The global sulphuric acid market has shown a declining price trend since 2011, as sulphur prices have fallen and the traded acid sector has tended towards oversupply. In both 2013 and 2015, FOB East Asia and FOB NW Europe have had prices at negative FOB levels, reflecting delivered acid prices not covering the cost of delivery to the customer.
The global trend of decline in acid prices has cut the average revenue from acid at smelters but this effect has not impacted all smelters to the same degree. The factors that affect the scale of change in revenues are the share of acid sold to export vs. domestic markets and the relative pricing of those export and domestic market.
Domestic market prices are typically more stable and follow a longer term trend whereas traded market prices have a higher degree of volatility. For example, the domestic contract price for acid in NW Europe has fallen between 2011 and 2015 by 41% where as the NW Europe export price has fallen by 76%. The differences are more significant when looking at the extremes of the price ranges since 2011.
Export vs. Domestic sales share price effect
Market price volatility is only one factor that affects smelter revenues from acid. The other factor is the exposure to domestic and export markets. Domestic markets are more stable prices and show less variance within a given year. Smelters with a greater share of sales within the domestic market have more stable and generally higher revenue from acid sales thank exporting smelters. NW Europe, Japan, South Korea and SE Asia are the major smelting regions which are actively engaged in the international sea borne trade of sulphuric acid. In contrast, Chile, India and China are markets which have the major share of sales into domestic markets. The effective price a NW European would have achieved in 2015 could have ranged from $75/t to $26/t depending on whether all sales were placed domestically or in export markets. The variance in realised prices has increased in 2016 due to the weakness in the global traded acid market. In Europe and Japan/South Korea there have been negative FOB prices whilst domestic markets have remained stable. This causes average realised prices to fall faster as some sales to the export market have actually made a negative contribution to revenues.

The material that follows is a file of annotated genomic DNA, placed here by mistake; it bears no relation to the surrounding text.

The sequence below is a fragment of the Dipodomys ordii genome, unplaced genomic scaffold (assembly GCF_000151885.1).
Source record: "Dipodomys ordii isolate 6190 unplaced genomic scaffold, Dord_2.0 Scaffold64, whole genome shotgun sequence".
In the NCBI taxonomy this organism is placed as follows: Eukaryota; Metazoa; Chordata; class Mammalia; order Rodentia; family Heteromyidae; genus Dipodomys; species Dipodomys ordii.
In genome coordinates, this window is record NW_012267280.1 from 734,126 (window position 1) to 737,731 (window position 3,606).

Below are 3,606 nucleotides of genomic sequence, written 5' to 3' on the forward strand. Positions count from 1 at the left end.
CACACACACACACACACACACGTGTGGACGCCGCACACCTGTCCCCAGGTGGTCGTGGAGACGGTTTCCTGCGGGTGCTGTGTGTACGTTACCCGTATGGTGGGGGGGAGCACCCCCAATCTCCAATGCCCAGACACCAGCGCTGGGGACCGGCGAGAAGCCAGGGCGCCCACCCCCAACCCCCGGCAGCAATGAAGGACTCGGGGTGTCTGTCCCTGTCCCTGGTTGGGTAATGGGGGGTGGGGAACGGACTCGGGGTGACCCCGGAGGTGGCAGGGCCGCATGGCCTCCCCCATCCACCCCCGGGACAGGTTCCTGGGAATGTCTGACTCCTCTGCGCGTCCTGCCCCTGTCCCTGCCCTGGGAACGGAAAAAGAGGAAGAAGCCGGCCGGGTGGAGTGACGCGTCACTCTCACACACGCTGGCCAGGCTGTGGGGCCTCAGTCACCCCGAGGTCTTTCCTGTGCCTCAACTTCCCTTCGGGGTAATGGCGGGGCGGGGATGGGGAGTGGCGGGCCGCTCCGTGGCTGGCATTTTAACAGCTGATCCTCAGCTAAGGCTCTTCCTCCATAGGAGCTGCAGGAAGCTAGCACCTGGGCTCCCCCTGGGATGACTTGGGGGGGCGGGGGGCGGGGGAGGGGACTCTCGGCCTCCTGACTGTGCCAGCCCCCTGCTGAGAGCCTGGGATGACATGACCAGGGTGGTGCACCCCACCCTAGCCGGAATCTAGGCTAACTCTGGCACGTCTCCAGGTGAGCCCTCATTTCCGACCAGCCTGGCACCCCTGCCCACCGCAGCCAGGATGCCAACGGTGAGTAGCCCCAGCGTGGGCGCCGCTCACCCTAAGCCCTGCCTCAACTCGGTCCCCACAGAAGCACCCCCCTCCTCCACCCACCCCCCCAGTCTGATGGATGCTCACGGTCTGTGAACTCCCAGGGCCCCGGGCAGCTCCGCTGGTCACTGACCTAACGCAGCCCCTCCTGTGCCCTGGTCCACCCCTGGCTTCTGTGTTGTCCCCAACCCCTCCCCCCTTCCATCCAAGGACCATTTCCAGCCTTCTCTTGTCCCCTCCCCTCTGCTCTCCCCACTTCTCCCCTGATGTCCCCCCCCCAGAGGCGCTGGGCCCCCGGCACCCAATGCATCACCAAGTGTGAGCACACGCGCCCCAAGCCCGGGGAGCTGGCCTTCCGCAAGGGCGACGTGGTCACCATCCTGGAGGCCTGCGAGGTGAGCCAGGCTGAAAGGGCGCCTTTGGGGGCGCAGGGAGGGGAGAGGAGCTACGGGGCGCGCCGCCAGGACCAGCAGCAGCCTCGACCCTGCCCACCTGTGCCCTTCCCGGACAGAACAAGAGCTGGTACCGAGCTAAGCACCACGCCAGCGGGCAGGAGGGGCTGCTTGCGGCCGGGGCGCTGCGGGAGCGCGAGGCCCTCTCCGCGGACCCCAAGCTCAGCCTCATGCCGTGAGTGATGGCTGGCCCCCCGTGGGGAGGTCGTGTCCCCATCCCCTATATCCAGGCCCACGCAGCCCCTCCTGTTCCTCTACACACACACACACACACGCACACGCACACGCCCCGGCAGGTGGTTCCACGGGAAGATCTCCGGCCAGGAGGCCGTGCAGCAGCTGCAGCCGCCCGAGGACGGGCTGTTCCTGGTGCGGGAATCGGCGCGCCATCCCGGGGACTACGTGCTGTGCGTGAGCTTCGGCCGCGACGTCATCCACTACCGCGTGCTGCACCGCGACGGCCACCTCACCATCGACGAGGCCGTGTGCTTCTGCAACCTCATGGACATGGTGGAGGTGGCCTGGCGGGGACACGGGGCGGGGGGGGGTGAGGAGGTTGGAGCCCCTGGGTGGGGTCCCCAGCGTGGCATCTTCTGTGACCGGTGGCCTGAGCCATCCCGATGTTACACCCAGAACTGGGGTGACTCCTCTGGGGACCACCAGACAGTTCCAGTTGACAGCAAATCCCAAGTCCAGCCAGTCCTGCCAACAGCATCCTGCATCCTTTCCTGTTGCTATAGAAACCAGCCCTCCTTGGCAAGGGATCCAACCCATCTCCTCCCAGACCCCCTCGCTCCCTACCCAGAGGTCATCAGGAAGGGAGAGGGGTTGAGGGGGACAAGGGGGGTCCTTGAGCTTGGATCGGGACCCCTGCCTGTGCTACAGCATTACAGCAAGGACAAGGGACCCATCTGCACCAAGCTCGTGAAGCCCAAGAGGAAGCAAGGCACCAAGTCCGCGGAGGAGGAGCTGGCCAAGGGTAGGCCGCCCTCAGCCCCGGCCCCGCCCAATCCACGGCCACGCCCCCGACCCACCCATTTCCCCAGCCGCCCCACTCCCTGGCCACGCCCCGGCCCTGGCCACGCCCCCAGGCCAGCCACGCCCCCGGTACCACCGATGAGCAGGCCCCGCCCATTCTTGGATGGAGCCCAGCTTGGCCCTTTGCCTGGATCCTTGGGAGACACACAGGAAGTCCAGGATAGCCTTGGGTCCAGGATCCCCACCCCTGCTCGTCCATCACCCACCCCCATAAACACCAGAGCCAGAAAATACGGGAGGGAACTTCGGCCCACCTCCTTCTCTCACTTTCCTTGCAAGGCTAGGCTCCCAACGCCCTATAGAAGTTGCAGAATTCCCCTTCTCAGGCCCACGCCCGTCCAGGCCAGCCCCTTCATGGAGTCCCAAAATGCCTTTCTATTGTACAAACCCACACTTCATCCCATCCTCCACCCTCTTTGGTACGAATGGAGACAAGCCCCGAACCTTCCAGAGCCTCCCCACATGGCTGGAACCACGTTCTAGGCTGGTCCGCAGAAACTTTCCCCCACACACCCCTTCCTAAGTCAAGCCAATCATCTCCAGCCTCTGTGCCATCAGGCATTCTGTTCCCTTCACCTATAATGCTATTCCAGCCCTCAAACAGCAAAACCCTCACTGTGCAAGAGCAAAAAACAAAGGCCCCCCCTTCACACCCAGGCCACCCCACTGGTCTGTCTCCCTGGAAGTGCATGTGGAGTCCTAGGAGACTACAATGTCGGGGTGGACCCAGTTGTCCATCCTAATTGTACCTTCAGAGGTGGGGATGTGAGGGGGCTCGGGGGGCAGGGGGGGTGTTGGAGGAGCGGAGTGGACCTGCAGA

Smelter Revenues by revenue stream
Acid price volatility has caused its share of global average smelter revenues to vary. The chart below shows the breakdown of smelter revenues by revenue stream for the global average annual revenues. Since 2007, global smelter revenues have increased; however, the contribution made by acid has varied from 47% to 15%. At times of high global acid prices revenues from acid increase and at time of low global acid prices revenues fall. However, as discussed already the impact extent of the impact is variable depending on the market in while the smelter is located.
Revenue impact of acid price variance
Price in the internationally traded market can move up on the basis of improved demand or a supply disruption but prices in domestic markets remain unchanged as these prices are set on a contract basis. So the structure of sales at a smelter can therefore translate into an exposure to price risk. Domestic prices can remain fixed whilst international price move which allows the analysis of how changing international prices differentially influence acid revenues in different regions of the world. The analysis uses actual annual prices for export and domestic markets in 2015 with the international price benchmark varied to assess the revenue impact. An international delivered price of $80/t CFR can be related to an FOB price in a supply region by subtracting the freight. The analysis below looks at varying the delivered price up and down by a given percentage and calculating the change in implied FOB prices by subtracting the freight. The differential impact on the change in revenue comes from the share of sales that each smelter region has in the international market.
Chile, India and China, which have little or no exports, show essentially no change in revenue as international prices vary. In SE Asia, which as a region where the major share of sales exports, revenues change significantly. With a 25% increase in the global benchmark price acid revenues in SE Asia increased by 66%. This increase seems dramatic but it is partially a function of SE Asia having a particularly low acid price in 2015. West European revenues increased 11% for a 25% increase in the global benchmark with Japanese revenues increasing by 28%. The analysis is intended to show how the impact acid prices at a point in time vary by region but in reality domestic market prices would move up or down if the international market prices remained depressed or elevated for a significant period of time.
There is significant potential for acid prices to move within a given year and therefore there is significant potential for smelter revenues to vary but the variance more likely in certain regions. China, India and Chile are most insulated from international price volatility due to either the large, and self sufficient domestic markets in India and China, or the annual contract pricing structure in Chile. In contrast, West Europe, Japan and South Korea show significant change in acid revenues on both an annual and quarterly basis. In the near term, the market balance looks to be favouring prices in domestic markets over international markets and therefore having a less negative revenue impact on domestic focused smelter regions.